Our self-esteem is vital for personal well-being and happiness. People with higher self-esteem are more satisfied with their lives.
But sometimes, life doesn't give us any reasons for self-love. We get fired, or a relationship ends. Under the influence of bias from self-interest, we may change the facts so that they become acceptable. In some cases, this can grow harmful.
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We go to great lengths to preserve our self-image, even when we engage in behaviours that are inconsistent with our inner self-image. We may use phrases such as "not telling the truth is not lying", "I didn't have the time" to justify our actions.
The drive to save face is so strong that it often overrules and contradicts the effects of rewards and punishments. We may ignore our moral compass and instead find rationales for the bad, but fixable, choices that we repeat when it suits us.
A person with a strong self-serving bias may have little capacity to assess a situation objectively.
In his speech, The psychology of human misjudgment, Charlie Munger considers the tendencies of serious criminals in Tolstoy's novels.
The criminals defend themselves in one of two ways:
Denial happens when we have a serious thought about reality but decide to ignore it. For example, discovering a dark spot on your skin that you want to ignore. Later, it becomes darker, and eventually, you may visit the doctor. Some denial may serve as a buffer to absorb the information, but once denial becomes the default coping mechanism, it can amplify our problems and cause harm.
The psychological effects of drug addiction and alcoholism can lead people to believe that they have remained in a respectable condition with good prospects even if they continue to deteriorate.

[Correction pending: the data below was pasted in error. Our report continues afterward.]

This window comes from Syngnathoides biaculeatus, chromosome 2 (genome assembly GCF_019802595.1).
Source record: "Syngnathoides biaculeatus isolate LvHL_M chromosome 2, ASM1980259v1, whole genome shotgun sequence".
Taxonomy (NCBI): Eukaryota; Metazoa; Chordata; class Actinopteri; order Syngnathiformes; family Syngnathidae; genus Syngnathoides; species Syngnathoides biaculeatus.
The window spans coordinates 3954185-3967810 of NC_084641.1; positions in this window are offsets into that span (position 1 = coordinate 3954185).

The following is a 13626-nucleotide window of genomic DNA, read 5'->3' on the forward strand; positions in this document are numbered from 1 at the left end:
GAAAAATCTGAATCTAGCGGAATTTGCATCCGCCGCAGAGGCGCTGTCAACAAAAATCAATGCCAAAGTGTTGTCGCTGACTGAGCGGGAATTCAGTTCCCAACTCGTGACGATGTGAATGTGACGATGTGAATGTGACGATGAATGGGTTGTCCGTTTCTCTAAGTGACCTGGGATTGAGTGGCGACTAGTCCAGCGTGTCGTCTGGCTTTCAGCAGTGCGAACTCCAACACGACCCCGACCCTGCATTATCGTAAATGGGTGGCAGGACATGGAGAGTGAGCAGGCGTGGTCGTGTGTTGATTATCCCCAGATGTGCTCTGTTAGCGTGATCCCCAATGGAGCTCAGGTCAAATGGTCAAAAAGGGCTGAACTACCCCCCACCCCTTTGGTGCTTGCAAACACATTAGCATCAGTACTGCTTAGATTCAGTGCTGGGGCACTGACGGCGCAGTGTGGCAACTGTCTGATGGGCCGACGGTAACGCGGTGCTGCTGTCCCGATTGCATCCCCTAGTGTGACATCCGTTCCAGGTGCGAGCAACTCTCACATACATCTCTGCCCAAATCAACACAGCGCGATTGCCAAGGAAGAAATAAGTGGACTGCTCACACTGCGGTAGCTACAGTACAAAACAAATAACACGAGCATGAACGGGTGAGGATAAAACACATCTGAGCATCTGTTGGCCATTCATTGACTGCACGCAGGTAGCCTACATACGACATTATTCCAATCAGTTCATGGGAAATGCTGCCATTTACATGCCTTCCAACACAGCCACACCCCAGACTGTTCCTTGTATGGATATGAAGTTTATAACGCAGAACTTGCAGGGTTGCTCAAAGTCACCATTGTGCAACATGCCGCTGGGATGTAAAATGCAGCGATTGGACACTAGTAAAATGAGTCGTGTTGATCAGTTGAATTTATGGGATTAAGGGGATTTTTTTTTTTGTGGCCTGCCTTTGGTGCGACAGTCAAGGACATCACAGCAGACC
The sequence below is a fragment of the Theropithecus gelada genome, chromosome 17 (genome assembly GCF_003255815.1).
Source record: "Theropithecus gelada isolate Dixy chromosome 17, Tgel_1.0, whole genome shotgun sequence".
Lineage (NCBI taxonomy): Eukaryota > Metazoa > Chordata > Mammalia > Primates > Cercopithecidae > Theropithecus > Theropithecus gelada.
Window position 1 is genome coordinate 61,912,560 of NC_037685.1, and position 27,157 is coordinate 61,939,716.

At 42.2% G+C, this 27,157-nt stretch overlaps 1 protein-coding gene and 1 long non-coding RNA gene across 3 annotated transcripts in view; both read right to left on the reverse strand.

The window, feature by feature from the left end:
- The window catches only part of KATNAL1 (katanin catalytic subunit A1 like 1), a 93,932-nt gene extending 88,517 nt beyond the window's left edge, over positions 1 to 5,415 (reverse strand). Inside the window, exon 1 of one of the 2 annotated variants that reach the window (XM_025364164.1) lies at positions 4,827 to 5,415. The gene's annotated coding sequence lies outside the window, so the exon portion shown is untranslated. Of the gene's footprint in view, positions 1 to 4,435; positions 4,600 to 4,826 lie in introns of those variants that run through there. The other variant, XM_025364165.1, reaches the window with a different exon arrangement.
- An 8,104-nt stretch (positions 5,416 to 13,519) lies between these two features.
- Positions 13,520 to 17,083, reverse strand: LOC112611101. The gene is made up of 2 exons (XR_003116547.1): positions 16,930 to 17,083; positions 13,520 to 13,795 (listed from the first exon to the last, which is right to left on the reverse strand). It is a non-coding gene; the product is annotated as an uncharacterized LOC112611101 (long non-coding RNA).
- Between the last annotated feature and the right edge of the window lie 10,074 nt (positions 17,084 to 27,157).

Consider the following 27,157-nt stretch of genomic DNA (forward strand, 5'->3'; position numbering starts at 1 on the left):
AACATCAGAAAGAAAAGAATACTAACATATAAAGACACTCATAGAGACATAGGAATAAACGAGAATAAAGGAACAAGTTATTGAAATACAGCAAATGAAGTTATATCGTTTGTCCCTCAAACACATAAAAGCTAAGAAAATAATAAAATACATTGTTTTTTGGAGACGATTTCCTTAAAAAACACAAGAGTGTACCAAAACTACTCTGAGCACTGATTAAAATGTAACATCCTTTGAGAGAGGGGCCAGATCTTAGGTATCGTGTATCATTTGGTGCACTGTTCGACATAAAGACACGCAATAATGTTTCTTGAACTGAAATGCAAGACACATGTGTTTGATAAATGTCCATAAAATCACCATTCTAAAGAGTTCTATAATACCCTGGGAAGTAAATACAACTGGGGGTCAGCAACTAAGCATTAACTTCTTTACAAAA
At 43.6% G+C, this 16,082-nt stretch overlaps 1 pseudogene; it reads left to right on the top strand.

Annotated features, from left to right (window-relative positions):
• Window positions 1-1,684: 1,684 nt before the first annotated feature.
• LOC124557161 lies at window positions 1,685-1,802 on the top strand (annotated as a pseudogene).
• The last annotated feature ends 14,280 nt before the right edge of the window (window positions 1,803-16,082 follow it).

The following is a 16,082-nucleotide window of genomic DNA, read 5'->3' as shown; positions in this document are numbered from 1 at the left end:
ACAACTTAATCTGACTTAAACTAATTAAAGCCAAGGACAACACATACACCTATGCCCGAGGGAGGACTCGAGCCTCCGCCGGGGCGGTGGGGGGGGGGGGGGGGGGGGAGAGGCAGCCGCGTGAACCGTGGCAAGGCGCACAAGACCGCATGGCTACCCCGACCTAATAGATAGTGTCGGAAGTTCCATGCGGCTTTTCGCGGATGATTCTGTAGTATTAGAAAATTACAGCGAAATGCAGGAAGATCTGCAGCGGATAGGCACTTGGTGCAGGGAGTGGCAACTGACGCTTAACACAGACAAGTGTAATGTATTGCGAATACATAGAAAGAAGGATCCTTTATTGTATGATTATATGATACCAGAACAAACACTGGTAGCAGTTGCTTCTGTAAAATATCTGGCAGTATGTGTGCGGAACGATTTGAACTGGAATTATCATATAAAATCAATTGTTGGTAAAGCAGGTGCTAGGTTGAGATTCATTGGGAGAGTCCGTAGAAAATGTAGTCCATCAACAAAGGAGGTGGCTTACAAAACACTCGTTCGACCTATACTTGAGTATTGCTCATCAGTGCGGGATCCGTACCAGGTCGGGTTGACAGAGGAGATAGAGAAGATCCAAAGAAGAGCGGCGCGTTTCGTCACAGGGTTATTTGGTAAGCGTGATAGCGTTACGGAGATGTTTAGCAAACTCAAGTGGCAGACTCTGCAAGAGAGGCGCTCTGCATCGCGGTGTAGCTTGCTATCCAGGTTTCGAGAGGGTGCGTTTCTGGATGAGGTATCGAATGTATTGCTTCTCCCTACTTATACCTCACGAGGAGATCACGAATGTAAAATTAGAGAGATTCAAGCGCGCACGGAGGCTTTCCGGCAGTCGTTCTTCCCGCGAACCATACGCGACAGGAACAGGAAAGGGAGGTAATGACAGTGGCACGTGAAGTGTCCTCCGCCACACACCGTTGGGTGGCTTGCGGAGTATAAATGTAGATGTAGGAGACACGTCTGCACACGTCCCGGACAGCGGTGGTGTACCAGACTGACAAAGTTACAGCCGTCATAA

We will do dumb things. However, we are not doomed to live in denial or keep trying to justify our actions. We can choose to correct our tendencies when we recognise them.
We can break the self-justification habit by reflecting on our behaviour and the reasons for our behaviour. Resisting the urge for self-justification is not easy, but it is much better than letting it cripple the integrity of our behaviours.
When we face a decision whose consequences are morally ambiguous, the first choice starts the process of entrapment. It leads us to justify our actions, which leads to further action in the wrong direction, which increases the intensity of our choice. This causes a vicious cycle of self-justification.
The implication is that if we don't draw the line, our habits and circumstances will do it for us.
On a personal level, Charlie Munger suggests we should face two facts:
On an institutional level, Munger suggests:
Status quo bias is when we prefer that our environment and situation should remain unchanged.
The bias has the most impact in the area of decision-making, as we tend to prefer the more familiar choice over the less familiar, but often better, option.
Cognitive Bias is a predictable pattern of mental errors where we misperceive reality and move away from the most likely way of reaching our goals.
These mental blind spots impact all areas of life. Cognitive biases have to do with judgment, not mood.
Chances are, at some point in your life, you’ve tried to change your behavior through sheer willpower. And chances are, you also failed miserably. Don’t feel bad! This is what happens most of the time.